Third-party and independent candidates in Iowa's 2014 elections

The filing period for general election candidates in Iowa closed last Friday, so it’s a good time to review where candidates not representing either the Democratic or Republican Party are running for office. The full candidate list is on the Iowa Secretary of State’s website (pdf(. After the jump I discuss all the federal, statewide, and state legislative races including at least one independent or minor-party candidate. Where possible, I’ve linked to campaign websites, so you can learn more about the candidates and their priorities.

Rarely has any Iowa election been affected by an independent or third-party candidate on the ballot. Arguably, the most recent case may have been the 2010 election in Iowa’s first Congressional district. Final results showed that Democratic incumbent Bruce Braley defeated Republican challenger Ben Lange by 4,209 votes, while conservative candidates Rob Petsche and Jason Faulkner drew 4,087 votes and 2,092 votes, respectively.

Any comments about Iowa’s 2014 elections are welcome in this thread.

Federal races

Aside from Democrat Bruce Braley and Republican Joni Ernst, four Iowans submitted enough signatures to qualify for the U.S. Senate race.

Bob Quast of Blue Grass (Scott County) will appear on the ballot as representing “Bob Quast for Term Limits.” His campaign website is here.

Rick Stewart of Cedar Rapids registered as an independent. His campaign website is here.

Douglas Butzier of Dubuque is the Libertarian Party’s nominee. His campaign website is here.

Ruth Smith of Lamoni (Decatur County) is also running as an independent. Her campaign website is here.She was the Democratic nominee against Kim Reynolds in a 2008 Iowa Senate race, and also the Democratic candidate who lost to Joni Ernst in the 2010 special election to replace Reynolds in that district.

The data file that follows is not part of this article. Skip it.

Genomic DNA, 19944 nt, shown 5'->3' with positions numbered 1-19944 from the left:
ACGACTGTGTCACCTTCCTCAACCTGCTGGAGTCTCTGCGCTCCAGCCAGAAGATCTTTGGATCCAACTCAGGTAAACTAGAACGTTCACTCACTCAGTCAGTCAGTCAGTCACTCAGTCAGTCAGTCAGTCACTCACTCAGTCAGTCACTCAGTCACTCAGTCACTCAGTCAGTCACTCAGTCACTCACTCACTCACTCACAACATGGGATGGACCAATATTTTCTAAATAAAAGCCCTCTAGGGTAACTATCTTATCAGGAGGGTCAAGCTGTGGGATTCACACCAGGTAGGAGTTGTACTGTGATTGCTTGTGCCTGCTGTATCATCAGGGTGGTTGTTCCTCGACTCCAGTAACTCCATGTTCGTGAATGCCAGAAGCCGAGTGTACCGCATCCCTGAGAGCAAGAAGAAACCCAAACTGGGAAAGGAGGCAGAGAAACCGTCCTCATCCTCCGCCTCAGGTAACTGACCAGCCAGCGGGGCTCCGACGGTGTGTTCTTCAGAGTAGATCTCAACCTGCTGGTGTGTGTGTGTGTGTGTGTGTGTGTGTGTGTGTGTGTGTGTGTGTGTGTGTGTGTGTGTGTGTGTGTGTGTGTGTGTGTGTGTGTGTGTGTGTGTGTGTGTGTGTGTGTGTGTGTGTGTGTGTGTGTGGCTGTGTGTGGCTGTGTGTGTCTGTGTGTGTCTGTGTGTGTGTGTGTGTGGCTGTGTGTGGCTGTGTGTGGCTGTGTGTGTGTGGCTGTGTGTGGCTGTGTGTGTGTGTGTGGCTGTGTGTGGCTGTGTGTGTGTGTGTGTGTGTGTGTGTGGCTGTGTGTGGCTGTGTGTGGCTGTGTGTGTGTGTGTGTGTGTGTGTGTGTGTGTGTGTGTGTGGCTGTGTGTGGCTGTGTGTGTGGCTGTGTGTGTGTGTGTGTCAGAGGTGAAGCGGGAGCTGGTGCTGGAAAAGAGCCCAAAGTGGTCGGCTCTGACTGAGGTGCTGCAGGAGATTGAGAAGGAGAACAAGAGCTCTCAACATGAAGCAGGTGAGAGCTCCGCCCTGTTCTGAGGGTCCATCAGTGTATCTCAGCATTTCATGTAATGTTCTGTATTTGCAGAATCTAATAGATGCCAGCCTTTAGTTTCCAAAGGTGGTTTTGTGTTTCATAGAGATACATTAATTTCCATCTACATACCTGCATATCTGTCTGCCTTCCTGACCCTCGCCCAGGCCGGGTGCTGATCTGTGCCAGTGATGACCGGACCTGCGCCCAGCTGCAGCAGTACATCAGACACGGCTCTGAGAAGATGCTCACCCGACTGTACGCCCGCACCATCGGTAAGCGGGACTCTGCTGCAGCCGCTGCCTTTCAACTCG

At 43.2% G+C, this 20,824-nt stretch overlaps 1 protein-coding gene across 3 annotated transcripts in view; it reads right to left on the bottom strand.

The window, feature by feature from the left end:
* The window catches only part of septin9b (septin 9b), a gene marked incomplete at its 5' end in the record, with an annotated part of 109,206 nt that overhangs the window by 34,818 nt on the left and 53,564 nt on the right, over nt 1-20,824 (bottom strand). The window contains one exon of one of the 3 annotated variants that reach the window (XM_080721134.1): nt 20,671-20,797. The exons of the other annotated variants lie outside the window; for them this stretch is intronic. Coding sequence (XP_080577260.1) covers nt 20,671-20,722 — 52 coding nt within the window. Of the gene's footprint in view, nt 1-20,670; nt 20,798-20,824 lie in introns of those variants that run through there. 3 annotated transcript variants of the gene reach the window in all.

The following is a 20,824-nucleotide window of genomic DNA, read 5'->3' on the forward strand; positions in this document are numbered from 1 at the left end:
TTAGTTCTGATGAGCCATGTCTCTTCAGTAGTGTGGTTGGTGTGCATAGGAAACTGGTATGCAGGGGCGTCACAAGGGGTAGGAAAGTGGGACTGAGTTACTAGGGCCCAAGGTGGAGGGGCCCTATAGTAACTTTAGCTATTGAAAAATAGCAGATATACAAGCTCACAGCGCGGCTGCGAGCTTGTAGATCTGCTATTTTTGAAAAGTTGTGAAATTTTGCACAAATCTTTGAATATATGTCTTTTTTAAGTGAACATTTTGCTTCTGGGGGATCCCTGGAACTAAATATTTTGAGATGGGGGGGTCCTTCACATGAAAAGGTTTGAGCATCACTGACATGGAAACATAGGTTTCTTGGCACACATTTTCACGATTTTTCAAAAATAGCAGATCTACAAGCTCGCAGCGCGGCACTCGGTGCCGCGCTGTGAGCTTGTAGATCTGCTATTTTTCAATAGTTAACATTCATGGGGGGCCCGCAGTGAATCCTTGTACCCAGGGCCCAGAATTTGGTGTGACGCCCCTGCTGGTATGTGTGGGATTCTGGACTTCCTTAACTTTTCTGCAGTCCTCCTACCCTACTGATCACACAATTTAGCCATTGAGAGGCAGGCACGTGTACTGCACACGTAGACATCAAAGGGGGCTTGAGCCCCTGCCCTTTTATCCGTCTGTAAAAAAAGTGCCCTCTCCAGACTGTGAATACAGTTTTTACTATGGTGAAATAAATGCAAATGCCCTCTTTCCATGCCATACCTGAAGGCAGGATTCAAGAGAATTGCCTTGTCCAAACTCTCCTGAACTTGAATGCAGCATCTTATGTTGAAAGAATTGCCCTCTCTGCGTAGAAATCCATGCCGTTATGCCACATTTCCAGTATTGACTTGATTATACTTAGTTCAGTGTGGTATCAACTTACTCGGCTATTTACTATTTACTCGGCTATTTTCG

Only one of Iowa’s four Congressional districts has a third-party or independent candidate on the ballot. Two other candidates filed in IA-03, expected to be a highly competitive race between Democrat Staci Appel and Republican David Young. Libertarian Ed Wright’s campaign website is here. Former Republican hopeful Bryan Jack Holder’s campaign website is here. Bleeding Heartland discussed Wright and Holder here. In a close race, a few thousand votes to either candidate could hurt Young.

Statewide races

Three people filed to run for governor, in addition to incumbent Terry Branstad and Democratic State Senator Jack Hatch.

Jonathan Narcisse is making his second bid on the “Iowa Party” ticket, after failing to qualify for the Democratic primary ballot. His campaign website is here.

Lee Hieb is the Libertarian Party’s gubernatorial candidate. Her campaign website is here.

I had never heard of Jim Hennager, but he ran for governor on the Reform Party ticket in 1998. On the last day of this year’s filing period, he filed to run with the “New Independent Party of Iowa, which has a website here (misspelling the office as “governer”). Click here for background on Hennager.

Two candidates are running for Iowa secretary of state, in addition to Democrat Brad Anderson and Republican Paul Pate. Jake Porter is the Libertarian Party’s candidate again. His campaign website is here. Porter drew more than 33,000 votes, about 3 percent of the statewide total for that office.

The other secretary of state candidate is Spencer Highland, representing the New Independent Party Iowa.

The Libertarian Party nominated Keith Laube for state treasurer, where Republican Sam Clovis faces longtime Democratic incumbent Mike Fitzgerald. Laube’s website is here.

Levi Benning is running for Iowa secretary of agriculture on the New Independent Party Iowa ticket. Democrat Sherrie Taha is challenging Republican incumbent Bill Northey.

No minor-party or independent candidates filed in the races for attorney general, where Democratic incumbent Tom Miller faces Adam Gregg, or for state auditor, where Republican incumbent Mary Mosiman face Jonathan Neiderbach.